We have the same choices today. We can choose life or death. I’ve always wondered why the Israelites couldn’t see the goodness that they were leaving behind because they chose to live a sinful life. However, when I look at my own life, I can understand why that path seemed pleasing to them. Sin feels good in the moment. It fills us up in the short term. But, as life continues and sin upon sin piles up, it turns out to be rotten. Like sweet cakes or soft drinks, it tastes good, but over time, too much leaves us feeling gross inside. Too much leads to death. To say no to sin requires self-discipline and sacrifice. We recognize that we are giving up something that may feel good now, because later on, we will have a better thing. 

Because of the sacrifice of Jesus, our consequences are not contingent upon all of our actions. We will not be judged by the law, because we have freedom in Christ – if we make one choice. If we choose to make Christ our Lord, we will have life in him. Today, choose life! Choose to live righteously and follow after Jesus, the perfect king. This choice and the sacrifice is so worth it!

~ Stephanie Schlegel

Read or listen to today’s Bible reading at Biblegateway.com: 1 Chronicles 19-20 and Proverbs 26.

Conflict

Acts 25

Conflict within the church weakens community, and ultimately destroys the credibility of the church. In the eyes of the Romans, Paul’s arrest was just another Jewish squabble that needed to be controlled and contained. Arguments in the church make the world look down on us, instead of how God intended the church to be; a light to unbelievers, pointing others to God. Certainly God can still bring good out of conflict but the purpose of the church is to be Christ’s hands and feet doing God’s work.

It is hard to be doing God’s work while you are fighting with your brothers and sisters in Christ. Paul was following God’s direction for his life by going to Jerusalem where he knew he would be imprisoned by the Jewish leaders. From the time Jesus called him on the road to Damascus Paul had been obeying God’s instruction to preach the gospel to the Gentiles. Paul and the Jewish leaders had a lot in common. They both believed in God, and followed all the Jewish teachings and traditions. The difference between Paul and the Jewish leaders is that the Jewish leaders were not listening to God like Paul was and it was creating conflict that affected everyone within the church, the Jewish leaders, and the Romans and Gentiles.

-Makayla Railton

Today’s Bible reading passages can be read or listened to at BibleGateway here – 1 Kings 7-8 and Acts 25

Our High Calling

Thursday – May 27, 2021

1 Kings 5-6, Acts 24

As Solomon’s reign continues, he begins to build the temple: the job promised to him by God through David. Solomon knows that this is his calling – and he wants to do it well. After David was told that he could not build the temple because of the blood shed on his hands, David amassed a treasure trove of building supplies for years. Even though temple building was not David’s calling, he still worked hard to make sure that he made Solomon’s task easier through his actions. 

One of the first actions that Solomon takes is to get the best lumber he could find. He goes to the king of Lebanon and asks for the cedars of Lebanon. Then, he began to build the temple – a process that lasted 7 years!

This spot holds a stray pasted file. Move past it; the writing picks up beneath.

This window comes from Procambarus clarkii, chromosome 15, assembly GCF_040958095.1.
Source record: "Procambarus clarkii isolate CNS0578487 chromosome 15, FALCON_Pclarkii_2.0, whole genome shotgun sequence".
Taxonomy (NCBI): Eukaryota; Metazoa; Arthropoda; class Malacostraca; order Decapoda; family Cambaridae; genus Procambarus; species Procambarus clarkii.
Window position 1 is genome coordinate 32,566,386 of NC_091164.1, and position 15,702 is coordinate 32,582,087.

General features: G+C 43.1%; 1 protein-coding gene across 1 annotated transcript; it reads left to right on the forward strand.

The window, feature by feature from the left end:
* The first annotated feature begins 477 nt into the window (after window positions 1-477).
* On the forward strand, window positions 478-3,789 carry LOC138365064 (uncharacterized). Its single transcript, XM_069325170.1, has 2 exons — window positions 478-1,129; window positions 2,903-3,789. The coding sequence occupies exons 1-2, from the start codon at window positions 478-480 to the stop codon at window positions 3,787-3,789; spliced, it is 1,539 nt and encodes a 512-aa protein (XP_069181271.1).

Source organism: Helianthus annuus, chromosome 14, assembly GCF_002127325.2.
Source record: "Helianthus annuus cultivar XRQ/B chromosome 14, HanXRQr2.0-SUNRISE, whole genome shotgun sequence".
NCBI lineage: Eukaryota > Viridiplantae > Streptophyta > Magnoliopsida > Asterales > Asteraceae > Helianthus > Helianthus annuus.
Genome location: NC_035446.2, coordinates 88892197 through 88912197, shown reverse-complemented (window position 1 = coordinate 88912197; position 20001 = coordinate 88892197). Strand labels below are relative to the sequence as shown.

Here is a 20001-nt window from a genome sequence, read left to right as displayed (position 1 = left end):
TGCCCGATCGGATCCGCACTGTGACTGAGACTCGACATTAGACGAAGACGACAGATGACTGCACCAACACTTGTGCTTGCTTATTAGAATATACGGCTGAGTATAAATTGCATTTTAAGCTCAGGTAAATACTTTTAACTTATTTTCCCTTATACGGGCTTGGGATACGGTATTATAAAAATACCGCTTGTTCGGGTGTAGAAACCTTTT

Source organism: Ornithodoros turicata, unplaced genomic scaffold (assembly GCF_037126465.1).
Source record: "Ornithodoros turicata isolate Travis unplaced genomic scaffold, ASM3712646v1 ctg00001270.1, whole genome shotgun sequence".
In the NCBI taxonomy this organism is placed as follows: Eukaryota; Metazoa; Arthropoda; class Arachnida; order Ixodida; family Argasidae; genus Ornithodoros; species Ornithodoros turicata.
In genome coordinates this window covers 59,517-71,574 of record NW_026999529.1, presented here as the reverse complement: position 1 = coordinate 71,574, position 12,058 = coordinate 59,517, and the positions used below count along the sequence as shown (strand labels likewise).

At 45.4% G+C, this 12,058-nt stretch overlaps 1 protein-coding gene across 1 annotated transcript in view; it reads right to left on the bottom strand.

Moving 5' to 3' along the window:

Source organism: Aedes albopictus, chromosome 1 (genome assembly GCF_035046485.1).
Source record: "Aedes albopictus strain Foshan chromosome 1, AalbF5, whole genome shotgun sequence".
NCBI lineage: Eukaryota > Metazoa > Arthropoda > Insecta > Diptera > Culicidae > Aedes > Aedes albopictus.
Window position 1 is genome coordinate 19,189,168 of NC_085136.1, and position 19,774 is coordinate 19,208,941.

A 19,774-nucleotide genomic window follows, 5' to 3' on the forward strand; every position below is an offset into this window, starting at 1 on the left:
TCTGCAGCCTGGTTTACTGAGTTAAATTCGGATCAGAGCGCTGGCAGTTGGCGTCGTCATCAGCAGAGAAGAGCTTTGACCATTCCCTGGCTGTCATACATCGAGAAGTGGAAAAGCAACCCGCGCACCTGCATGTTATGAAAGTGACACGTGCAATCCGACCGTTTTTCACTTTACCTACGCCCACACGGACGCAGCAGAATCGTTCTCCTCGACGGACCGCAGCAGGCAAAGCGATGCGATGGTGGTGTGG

Solomon knew that when God has called you to do something you make sure to do two things: (1) you give him the best of you first and (2) you complete the task assigned to you no matter how long it takes. Solomon didn’t let the difficulty of getting the cedars of Lebanon stop him from being sure to get the finest lumber. He also didn’t give up in the process of finishing the temple. He was committed to finishing the task he was assigned to well. 

In our lives, are you as committed as Solomon to completing the calling God has assigned to you well? We are God’s hands and feet in the world. Part of our testimony to the world is how well we complete our callings. “Let’s not grow weary of doing good” (Gal. 6:9). “Let’s finish the race we are running with endurance” (Heb. 12:1-2). 

~ Stephanie Schlegel

Read or listen to today’s Bible reading at Biblegateway.com: 1 Chronicles 19-20 and Proverbs 26.

What are you asking for?

Wednesday – May 26, 2021

1 Kings 3-4, Acts 23

After Adonijah’s revolt, Solomon ascended to power, and in 1 Kings 3, Solomon began making decisions of what he should do as a king. 1 Kings 3:3 describes him when it says, “Solomon loved the LORD by walking in the statues of his father David, but he also sacrificed and burned incense on the high places.” Deuteronomy 12:1-6 specifically gave directions to destroy all the high places, but Solomon and the rest of the people went to worship there. In 1 Kings 3:1, one of Solomon’s first decisions is to make a treaty with Pharaoh’s daughter, going against Deuteronomy 17:16-17. Solomon seemed like he wanted to make good, godly decisions, but he didn’t know and apply God’s word enough to keep him from committing these oversights, these sins. 

Even so, in verse 5, after a large display of burnt offerings, God comes to Solomon and asks, “What should I give you?” This was a moment where he could have received so much from God – whether in power, wealth, status. But, instead, Solomon chooses to receive wisdom and discernment so that he could govern his people well. He recognized that he was a “youth with no experience in leadership” (v. 7) Solomon knew that he may have blundered in the past as he began to rule his kingdom. And so, he asked for the one thing that could truly help him to do better – discernment and wisdom from God.